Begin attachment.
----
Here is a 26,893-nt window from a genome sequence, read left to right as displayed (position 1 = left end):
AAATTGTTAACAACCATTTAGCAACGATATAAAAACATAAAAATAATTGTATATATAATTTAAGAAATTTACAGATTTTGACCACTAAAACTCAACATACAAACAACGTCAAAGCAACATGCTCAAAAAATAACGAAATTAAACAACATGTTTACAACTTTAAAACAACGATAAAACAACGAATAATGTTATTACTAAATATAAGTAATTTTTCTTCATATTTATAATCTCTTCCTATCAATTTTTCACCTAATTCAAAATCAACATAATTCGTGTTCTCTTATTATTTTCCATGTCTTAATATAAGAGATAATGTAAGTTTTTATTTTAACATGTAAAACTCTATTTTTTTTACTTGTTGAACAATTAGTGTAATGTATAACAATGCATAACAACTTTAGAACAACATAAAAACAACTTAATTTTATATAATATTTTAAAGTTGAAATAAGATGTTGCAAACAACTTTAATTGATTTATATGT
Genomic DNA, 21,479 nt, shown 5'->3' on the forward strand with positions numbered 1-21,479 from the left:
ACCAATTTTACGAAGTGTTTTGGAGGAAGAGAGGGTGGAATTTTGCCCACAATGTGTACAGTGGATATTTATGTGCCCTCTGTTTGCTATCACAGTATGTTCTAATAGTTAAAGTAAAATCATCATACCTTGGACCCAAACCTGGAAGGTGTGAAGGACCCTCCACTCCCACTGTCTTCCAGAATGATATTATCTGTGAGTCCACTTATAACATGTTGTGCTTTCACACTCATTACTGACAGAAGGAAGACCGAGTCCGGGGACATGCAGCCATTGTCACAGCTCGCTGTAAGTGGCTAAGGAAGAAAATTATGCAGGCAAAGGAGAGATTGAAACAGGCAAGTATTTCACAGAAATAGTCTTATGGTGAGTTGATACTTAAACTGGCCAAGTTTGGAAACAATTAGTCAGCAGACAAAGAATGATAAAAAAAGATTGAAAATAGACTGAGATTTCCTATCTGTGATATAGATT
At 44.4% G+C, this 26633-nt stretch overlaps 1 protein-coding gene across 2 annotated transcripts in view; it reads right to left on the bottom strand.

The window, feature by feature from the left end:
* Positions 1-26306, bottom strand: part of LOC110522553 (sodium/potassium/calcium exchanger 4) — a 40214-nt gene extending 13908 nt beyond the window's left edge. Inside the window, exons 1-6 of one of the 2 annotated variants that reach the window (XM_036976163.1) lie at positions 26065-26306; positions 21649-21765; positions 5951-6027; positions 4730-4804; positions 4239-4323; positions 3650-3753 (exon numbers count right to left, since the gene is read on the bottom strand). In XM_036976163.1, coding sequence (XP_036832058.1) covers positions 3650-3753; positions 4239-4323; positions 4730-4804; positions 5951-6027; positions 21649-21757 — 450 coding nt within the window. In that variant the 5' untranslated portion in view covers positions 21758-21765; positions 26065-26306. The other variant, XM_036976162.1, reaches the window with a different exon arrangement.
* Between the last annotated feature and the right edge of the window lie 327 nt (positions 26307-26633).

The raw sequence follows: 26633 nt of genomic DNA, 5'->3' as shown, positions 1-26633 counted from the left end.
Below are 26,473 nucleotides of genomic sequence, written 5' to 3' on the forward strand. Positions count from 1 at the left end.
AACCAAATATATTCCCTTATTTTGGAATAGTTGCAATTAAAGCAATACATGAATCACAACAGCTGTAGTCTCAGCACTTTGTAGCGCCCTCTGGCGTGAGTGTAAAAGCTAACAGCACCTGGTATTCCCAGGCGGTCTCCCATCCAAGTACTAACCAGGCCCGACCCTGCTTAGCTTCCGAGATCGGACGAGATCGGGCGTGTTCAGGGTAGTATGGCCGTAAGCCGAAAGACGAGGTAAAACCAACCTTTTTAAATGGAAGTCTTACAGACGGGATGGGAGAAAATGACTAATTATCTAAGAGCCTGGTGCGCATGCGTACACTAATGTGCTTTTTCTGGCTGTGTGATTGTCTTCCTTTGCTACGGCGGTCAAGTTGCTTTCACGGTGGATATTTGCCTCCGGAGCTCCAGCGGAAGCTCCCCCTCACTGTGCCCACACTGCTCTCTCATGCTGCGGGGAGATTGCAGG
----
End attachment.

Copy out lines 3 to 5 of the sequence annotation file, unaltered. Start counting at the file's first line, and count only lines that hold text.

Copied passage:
Genomic DNA, 21,479 nt, shown 5'->3' on the forward strand with positions numbered 1-21,479 from the left:
ACCAATTTTACGAAGTGTTTTGGAGGAAGAGAGGGTGGAATTTTGCCCACAATGTGTACAGTGGATATTTATGTGCCCTCTGTTTGCTATCACAGTATGTTCTAATAGTTAAAGTAAAATCATCATACCTTGGACCCAAACCTGGAAGGTGTGAAGGACCCTCCACTCCCACTGTCTTCCAGAATGATATTATCTGTGAGTCCACTTATAACATGTTGTGCTTTCACACTCATTACTGACAGAAGGAAGACCGAGTCCGGGGACATGCAGCCATTGTCACAGCTCGCTGTAAGTGGCTAAGGAAGAAAATTATGCAGGCAAAGGAGAGATTGAAACAGGCAAGTATTTCACAGAAATAGTCTTATGGTGAGTTGATACTTAAACTGGCCAAGTTTGGAAACAATTAGTCAGCAGACAAAGAATGATAAAAAAAGATTGAAAATAGACTGAGATTTCCTATCTGTGATATAGATT
At 44.4% G+C, this 26633-nt stretch overlaps 1 protein-coding gene across 2 annotated transcripts in view; it reads right to left on the bottom strand.